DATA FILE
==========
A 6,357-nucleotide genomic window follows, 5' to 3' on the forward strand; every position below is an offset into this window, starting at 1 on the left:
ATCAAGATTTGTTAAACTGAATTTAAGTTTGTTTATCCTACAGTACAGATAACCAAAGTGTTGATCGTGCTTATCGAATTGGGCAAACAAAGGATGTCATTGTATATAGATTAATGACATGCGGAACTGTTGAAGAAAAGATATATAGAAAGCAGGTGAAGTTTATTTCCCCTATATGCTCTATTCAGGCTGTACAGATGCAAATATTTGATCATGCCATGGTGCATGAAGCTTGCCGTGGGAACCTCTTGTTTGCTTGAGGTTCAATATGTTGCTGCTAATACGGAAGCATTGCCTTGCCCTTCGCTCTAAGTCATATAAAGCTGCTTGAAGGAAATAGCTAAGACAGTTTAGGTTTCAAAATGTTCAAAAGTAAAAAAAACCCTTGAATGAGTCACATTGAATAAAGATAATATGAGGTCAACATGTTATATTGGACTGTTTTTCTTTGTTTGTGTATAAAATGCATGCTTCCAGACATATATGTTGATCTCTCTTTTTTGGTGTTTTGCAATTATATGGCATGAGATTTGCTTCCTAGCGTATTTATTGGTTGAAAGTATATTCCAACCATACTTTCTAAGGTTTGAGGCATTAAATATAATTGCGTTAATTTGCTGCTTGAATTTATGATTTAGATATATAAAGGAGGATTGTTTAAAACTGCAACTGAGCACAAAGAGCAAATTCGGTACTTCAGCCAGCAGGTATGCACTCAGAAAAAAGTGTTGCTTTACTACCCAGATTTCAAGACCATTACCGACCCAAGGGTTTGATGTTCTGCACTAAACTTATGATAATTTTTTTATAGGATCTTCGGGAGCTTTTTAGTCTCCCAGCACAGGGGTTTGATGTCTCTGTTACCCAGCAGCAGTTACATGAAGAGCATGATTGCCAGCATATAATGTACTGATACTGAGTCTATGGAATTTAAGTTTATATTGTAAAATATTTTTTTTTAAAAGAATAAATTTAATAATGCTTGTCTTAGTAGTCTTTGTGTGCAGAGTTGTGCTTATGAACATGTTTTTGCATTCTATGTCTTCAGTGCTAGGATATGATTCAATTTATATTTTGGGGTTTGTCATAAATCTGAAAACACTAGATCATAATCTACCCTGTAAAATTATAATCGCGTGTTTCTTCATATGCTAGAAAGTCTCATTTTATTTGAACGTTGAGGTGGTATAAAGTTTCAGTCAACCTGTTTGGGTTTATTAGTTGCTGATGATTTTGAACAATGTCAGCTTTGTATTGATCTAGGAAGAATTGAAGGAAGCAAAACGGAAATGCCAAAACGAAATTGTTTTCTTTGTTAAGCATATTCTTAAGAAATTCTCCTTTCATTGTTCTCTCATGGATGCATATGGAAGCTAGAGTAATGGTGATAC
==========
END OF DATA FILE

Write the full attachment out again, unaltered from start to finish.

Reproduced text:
A 6,357-nucleotide genomic window follows, 5' to 3' on the forward strand; every position below is an offset into this window, starting at 1 on the left:
ATCAAGATTTGTTAAACTGAATTTAAGTTTGTTTATCCTACAGTACAGATAACCAAAGTGTTGATCGTGCTTATCGAATTGGGCAAACAAAGGATGTCATTGTATATAGATTAATGACATGCGGAACTGTTGAAGAAAAGATATATAGAAAGCAGGTGAAGTTTATTTCCCCTATATGCTCTATTCAGGCTGTACAGATGCAAATATTTGATCATGCCATGGTGCATGAAGCTTGCCGTGGGAACCTCTTGTTTGCTTGAGGTTCAATATGTTGCTGCTAATACGGAAGCATTGCCTTGCCCTTCGCTCTAAGTCATATAAAGCTGCTTGAAGGAAATAGCTAAGACAGTTTAGGTTTCAAAATGTTCAAAAGTAAAAAAAACCCTTGAATGAGTCACATTGAATAAAGATAATATGAGGTCAACATGTTATATTGGACTGTTTTTCTTTGTTTGTGTATAAAATGCATGCTTCCAGACATATATGTTGATCTCTCTTTTTTGGTGTTTTGCAATTATATGGCATGAGATTTGCTTCCTAGCGTATTTATTGGTTGAAAGTATATTCCAACCATACTTTCTAAGGTTTGAGGCATTAAATATAATTGCGTTAATTTGCTGCTTGAATTTATGATTTAGATATATAAAGGAGGATTGTTTAAAACTGCAACTGAGCACAAAGAGCAAATTCGGTACTTCAGCCAGCAGGTATGCACTCAGAAAAAAGTGTTGCTTTACTACCCAGATTTCAAGACCATTACCGACCCAAGGGTTTGATGTTCTGCACTAAACTTATGATAATTTTTTTATAGGATCTTCGGGAGCTTTTTAGTCTCCCAGCACAGGGGTTTGATGTCTCTGTTACCCAGCAGCAGTTACATGAAGAGCATGATTGCCAGCATATAATGTACTGATACTGAGTCTATGGAATTTAAGTTTATATTGTAAAATATTTTTTTTTAAAAGAATAAATTTAATAATGCTTGTCTTAGTAGTCTTTGTGTGCAGAGTTGTGCTTATGAACATGTTTTTGCATTCTATGTCTTCAGTGCTAGGATATGATTCAATTTATATTTTGGGGTTTGTCATAAATCTGAAAACACTAGATCATAATCTACCCTGTAAAATTATAATCGCGTGTTTCTTCATATGCTAGAAAGTCTCATTTTATTTGAACGTTGAGGTGGTATAAAGTTTCAGTCAACCTGTTTGGGTTTATTAGTTGCTGATGATTTTGAACAATGTCAGCTTTGTATTGATCTAGGAAGAATTGAAGGAAGCAAAACGGAAATGCCAAAACGAAATTGTTTTCTTTGTTAAGCATATTCTTAAGAAATTCTCCTTTCATTGTTCTCTCATGGATGCATATGGAAGCTAGAGTAATGGTGATAC